Arriving in a new country for the first time and knowing that this will be your new home can be exciting, but also a little bit scary. However, rest assured that millions have immigrated to Canada successfully, and almost all eventually are able to build their own successful and happy life in Canada. Keep the tips in this article in mind, and use the resources provided, and you will be way ahead of most other newcomers to Canada.
If you are thinking about immigration to Canada, and would like to speak to a professional about available immigration programs and whether you would qualify, book an immigration consultation session with us and we'll be happy to help!
A new web site and software tools have been launched under the name MovNorth to help encourage tech workers from the U.S. to move to Canada. The web site matches tech workers abroad to Canadian companies looking to hire highly skilled workers.
Canadian technology companies are increasingly being constrained by a lack of qualified talent in Canada, and are looking abroad to find the required skill sets. Even startups are starting to look into hiring from abroad or from international students studying in Canada and looking to remain after graduation.
The technology industry has been growing rapidly in Canada, and multiple major companies have announced that they will open large offices in Canada. Both startups and large companies are now competing for talent with experience in software development, user experience, digital marketing, sales, and product management.
In addition to the regular immigration programs such as the Federal Skilled Worker, Canadian Experience Class, and Provincial Nomination Programs, Canada has specific programs aimed directly at attracting highly skilled technology workers. The Start-Up visa program aims to attract innovative entrepreneurs who would like to build their start-ups in Canada. To qualify, an entrepreneur must get support from a designated Venture Capital (VC) or Angel investor fund, or a Start-up incubator program. Canadian companies also have access to a program known as the Global Talent Stream, which enables them to process work permits for highly skilled workers within 2 weeks.
If you are interested in immigrating to Canada and have experience in the technology industry, we can help you select the program that is the best fit for your circumstances and guide you through the entire process.
According to the most recent Statistics Canada report in November, 2018, the unemployment rate in Canada is at a 40-year low of 5.8%. This is regarded as a situation of "full employment", which means that practically anyone seriously seeking a job will find one. Of course, economies work in cycles, and Canada's economy is no exception. Canada regularly experiences both recessions and periods of growth, just like any other economy in the world. The past few years have seen solid growth, leading to the low unemployment numbers.
It is interesting to note that the strong economic news comes at a time when low oil prices and delayed pipeline projects have significantly impacted the Canadian economy, particularly resources rich provinces in western Canada. Low oil prices have slowed hiring and investment and have impacted government budgets. Nonetheless, other sectors have been strong, including housing and IT.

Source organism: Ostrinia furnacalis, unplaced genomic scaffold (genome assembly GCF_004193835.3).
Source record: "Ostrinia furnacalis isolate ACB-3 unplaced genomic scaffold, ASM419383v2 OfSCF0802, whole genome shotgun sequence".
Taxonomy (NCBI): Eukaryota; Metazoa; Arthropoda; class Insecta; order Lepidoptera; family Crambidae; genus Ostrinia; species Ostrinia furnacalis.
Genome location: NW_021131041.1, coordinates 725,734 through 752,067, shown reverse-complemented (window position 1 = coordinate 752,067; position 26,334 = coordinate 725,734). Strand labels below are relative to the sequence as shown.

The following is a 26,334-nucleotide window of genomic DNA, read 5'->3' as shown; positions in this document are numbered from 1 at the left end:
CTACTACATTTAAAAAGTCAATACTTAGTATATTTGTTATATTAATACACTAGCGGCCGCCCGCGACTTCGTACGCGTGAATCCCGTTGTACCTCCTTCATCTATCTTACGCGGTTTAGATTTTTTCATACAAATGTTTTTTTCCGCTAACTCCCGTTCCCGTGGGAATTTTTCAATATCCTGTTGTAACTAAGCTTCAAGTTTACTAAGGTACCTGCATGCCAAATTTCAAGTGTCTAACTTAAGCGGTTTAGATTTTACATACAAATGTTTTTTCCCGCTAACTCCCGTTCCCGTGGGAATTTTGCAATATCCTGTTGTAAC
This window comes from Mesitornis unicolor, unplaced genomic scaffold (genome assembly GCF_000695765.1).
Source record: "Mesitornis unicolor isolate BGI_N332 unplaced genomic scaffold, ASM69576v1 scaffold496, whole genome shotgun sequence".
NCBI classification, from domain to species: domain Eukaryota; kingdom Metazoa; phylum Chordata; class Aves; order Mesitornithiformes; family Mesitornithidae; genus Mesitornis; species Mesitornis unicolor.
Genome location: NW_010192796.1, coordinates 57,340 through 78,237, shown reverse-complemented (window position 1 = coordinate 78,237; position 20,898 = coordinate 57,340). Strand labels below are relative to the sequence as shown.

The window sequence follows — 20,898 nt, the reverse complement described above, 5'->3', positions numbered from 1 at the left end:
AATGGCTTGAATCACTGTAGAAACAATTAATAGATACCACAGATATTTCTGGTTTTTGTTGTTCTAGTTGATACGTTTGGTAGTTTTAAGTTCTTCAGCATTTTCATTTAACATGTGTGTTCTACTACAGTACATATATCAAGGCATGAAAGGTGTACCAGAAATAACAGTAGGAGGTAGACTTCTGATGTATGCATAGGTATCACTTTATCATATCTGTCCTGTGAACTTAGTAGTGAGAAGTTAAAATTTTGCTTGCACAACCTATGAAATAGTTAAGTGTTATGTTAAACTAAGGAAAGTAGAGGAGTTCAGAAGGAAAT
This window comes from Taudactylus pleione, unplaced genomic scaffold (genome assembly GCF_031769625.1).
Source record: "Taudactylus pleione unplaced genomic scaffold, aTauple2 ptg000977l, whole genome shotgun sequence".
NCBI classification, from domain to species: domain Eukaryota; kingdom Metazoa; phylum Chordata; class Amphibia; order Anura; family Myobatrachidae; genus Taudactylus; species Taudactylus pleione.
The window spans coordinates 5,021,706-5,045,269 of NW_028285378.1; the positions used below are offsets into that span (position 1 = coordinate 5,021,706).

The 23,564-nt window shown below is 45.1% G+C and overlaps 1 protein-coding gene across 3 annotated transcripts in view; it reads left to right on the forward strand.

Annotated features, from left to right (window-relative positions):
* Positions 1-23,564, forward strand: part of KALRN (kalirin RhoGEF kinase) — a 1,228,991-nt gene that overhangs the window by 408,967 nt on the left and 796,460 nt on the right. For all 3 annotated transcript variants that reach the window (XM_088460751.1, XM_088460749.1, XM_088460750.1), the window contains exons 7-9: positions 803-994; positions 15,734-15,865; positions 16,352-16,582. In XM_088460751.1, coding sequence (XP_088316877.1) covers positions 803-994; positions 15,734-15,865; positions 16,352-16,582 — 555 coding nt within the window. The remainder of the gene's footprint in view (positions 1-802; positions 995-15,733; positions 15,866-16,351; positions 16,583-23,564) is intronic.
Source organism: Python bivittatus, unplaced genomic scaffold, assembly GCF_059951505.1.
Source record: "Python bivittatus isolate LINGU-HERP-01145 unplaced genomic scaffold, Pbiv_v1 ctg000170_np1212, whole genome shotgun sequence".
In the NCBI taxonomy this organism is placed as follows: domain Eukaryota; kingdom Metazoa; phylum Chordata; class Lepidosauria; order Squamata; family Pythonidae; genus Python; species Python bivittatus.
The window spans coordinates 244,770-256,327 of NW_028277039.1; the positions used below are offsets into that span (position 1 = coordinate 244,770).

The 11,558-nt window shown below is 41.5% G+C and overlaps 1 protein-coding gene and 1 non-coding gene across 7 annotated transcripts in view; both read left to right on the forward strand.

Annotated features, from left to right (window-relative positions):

In particular, the city of Toronto has experienced very strong growth in the high tech industry. According to some reports, Toronto is now the fastest growing tech city in North America, even surpassing Silicon Valley in terms of how fast it is growing. Several major technology companies have recently announced expansions or new headquarters in Toronto including Microsoft, Google, Uber, Intel, and Shopify. This is in addition to the hundreds of startups growing quietly in the Toronto-Waterloo high tech corridor.
Canada’s Information and Communications Technology Council (ICTC) reports that the unemployment rate in the IT sector is at 2.6%, but according to other estimates it is even lower. There is particularly strong demand for certain skill sets, including Artificial Intelligence (AI) and data science where new university graduate starting salaries can range from $80,000 to more than $100,000 per year.
Meanwhile in London, Ontario, "Hiring" signs are popping up on many corners as companies struggle to fill open job postings. A number of manufacturers are offering signing bonuses in order to attract workers. But with an unemployment rate of 5.5%, it has been difficult to find new workers, even for unskilled factory jobs. Other industries in London are also facing difficulty hiring including the tech sector, construction and even restaurants. The story is the same across southwestern Ontario.
Canada has several federal and provincial immigration programs that have been tailored specifically to attract the talent Canada needs to continue growing its economy. In particular, IT workers have some specific programs that allow their applications to be fast-tracked. If you have experience in IT related fields and are interested in coming to Canada, please get in touch with us to learn more!